Written by Woods Bowman Created on Friday, 26 October 2012
Editors’ note: This article was excerpted from a chapter in a forthcoming book, Practicing Professional Ethics in Economics and Public Policy, by Elizabeth A. M. and Donald R. Searing, published by Springer. Used with permission.
Slightly more than half of employees in nonprofits observed misconduct in the previous year, and this is roughly on par with that observed in the other sectors. “On average,” the report states, “nonprofits face severe risk from a handful of behaviors: conflicts of interest, lying to employees, misreporting hours worked, abusive behavior, and Internet abuse.” The value of a well-implemented ethics program is beyond question. In organizations with little to no ethics and compliance program, 68 percent of employees observed two or more types of misconduct over the course of a year. This is significantly reduced to just 22 percent in organizations with a well-implemented program.
Although 60 percent of nonprofit employees who observed misconduct reported it, nearly 40 percent of witnesses remained silent, due largely to feelings of futility or fear of retaliation. Indifference is harder to combat than fear. Several famous controlled psychological experiments clearly demonstrate that most people in a crowd will wait for someone else to take action—whether it is helping someone in distress or reporting a crime. Even if employees do not fear the kind of retaliation that is forbidden—discharge, demotion, stalled advancement, and reassignment—they may not want to “get involved” in other people’s affairs. “It’s not my job,” they might say. The best ethics programs address this perverse psychology by providing training that sensitizes people to their personal responsibility in addition to the rules and regulations.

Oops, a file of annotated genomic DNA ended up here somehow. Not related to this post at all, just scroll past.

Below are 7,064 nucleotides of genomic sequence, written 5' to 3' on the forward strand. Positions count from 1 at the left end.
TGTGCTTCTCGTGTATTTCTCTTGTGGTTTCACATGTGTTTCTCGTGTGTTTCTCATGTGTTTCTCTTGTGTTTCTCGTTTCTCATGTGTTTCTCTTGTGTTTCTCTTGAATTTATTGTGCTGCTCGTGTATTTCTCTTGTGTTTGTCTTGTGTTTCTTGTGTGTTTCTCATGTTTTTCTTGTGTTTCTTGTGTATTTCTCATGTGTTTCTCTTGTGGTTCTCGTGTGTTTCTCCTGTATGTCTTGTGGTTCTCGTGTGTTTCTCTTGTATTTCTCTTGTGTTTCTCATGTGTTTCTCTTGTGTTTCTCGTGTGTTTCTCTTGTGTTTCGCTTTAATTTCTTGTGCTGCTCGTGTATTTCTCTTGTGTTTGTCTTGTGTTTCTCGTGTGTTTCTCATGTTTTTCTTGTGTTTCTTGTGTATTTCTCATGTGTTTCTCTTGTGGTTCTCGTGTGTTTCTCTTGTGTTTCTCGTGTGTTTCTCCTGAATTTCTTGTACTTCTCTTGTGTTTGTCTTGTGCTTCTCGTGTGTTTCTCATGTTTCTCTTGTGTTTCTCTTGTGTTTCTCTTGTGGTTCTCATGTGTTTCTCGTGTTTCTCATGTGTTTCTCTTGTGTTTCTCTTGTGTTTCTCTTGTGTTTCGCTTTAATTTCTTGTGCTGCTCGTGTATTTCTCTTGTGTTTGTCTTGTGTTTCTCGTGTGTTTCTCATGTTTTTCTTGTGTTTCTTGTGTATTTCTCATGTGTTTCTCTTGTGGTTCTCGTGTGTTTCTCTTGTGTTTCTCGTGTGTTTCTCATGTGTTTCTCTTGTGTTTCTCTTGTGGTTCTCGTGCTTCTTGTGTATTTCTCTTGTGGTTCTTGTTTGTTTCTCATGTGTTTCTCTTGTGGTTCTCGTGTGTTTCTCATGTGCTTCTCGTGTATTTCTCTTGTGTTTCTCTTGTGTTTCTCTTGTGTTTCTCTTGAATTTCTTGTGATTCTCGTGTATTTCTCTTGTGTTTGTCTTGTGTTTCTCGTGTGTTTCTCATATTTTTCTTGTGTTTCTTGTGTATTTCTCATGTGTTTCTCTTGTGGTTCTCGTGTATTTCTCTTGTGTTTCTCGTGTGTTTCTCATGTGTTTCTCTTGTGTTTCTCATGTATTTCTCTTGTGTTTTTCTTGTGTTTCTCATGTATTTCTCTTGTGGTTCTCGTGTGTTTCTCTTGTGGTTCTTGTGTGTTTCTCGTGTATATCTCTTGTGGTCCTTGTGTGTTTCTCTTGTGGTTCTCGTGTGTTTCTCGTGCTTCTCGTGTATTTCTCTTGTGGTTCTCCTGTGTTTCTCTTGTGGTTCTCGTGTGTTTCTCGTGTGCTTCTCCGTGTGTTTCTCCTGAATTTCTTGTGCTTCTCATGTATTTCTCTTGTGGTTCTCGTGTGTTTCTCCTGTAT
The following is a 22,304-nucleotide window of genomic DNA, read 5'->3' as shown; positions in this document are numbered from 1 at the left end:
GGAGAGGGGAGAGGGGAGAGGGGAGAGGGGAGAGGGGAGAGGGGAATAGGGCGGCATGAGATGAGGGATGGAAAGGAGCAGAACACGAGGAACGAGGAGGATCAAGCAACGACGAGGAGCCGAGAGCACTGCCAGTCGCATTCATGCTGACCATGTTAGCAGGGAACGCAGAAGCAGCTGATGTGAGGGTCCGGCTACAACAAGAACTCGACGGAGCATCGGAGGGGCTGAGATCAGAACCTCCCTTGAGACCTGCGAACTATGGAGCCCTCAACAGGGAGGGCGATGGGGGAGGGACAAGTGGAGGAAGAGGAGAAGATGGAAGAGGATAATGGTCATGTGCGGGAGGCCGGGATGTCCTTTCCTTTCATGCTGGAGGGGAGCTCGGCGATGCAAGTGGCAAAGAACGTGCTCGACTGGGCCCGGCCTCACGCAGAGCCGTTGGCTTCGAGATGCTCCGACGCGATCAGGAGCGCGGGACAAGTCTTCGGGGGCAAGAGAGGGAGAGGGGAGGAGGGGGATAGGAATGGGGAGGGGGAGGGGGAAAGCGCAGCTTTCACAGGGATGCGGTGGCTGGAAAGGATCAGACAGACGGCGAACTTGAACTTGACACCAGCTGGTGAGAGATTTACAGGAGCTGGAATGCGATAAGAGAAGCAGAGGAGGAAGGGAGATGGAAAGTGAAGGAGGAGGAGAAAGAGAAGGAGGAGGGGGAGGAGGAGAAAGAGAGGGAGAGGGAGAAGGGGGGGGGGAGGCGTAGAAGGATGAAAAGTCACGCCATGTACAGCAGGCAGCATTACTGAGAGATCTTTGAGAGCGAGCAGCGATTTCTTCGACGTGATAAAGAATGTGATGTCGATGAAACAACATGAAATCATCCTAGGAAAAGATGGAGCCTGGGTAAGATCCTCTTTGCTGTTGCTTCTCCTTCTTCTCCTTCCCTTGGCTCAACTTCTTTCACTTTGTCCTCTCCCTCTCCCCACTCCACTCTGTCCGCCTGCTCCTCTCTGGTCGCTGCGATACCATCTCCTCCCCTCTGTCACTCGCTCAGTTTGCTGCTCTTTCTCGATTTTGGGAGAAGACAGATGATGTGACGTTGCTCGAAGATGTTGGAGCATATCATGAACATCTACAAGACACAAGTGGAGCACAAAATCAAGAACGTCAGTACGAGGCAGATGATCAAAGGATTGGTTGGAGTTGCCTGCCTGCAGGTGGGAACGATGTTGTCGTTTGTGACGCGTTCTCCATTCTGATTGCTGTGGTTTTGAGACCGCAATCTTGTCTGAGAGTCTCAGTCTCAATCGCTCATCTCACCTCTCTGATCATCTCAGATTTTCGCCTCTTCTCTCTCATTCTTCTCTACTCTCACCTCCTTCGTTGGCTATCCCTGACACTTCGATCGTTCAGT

Although nonprofits may believe they have a strong ethical culture, this does not always translate into better ethical behavior or better reporting of unethical behavior. So possibly nonprofits do not deserve the public’s confidence....
Fred Leeb: I think that this is an excellent article. As a turnaround consultant with a specialty in nonprofits for many years, I have found many of the points in the article to be true in practice. I particularly agree that "fish rots from the head down" and that it takes constant vigilance on the part of the board to ensure that the organization is behaving in an ethical manner. Board members serve for many reasons but few serve expecting to ask tough or embarrassing questions or dig into matters not elaborated upon by the CEO. CEO's often perceive that the board members want meetings to be as short as possible and that they don't want to work hard on key issues. This leads the CEO to sanitize the information provided at board meetings. If nobody complains, this results in the CEO realizing that there is really no supervision by the board and no scrutiny of decision-making. The results of this are obvious. I wrote an article myself (Who Cares About Nonprofit Finances? The Top 12 Reasons Why the Most Vulnerable are at Risk) on similar issues and it can be found on my Huffington Post blog at http://www.huffingtonpost.com/fred-leeb/who-cares-about-nonprofit-finance_b_1871260.html.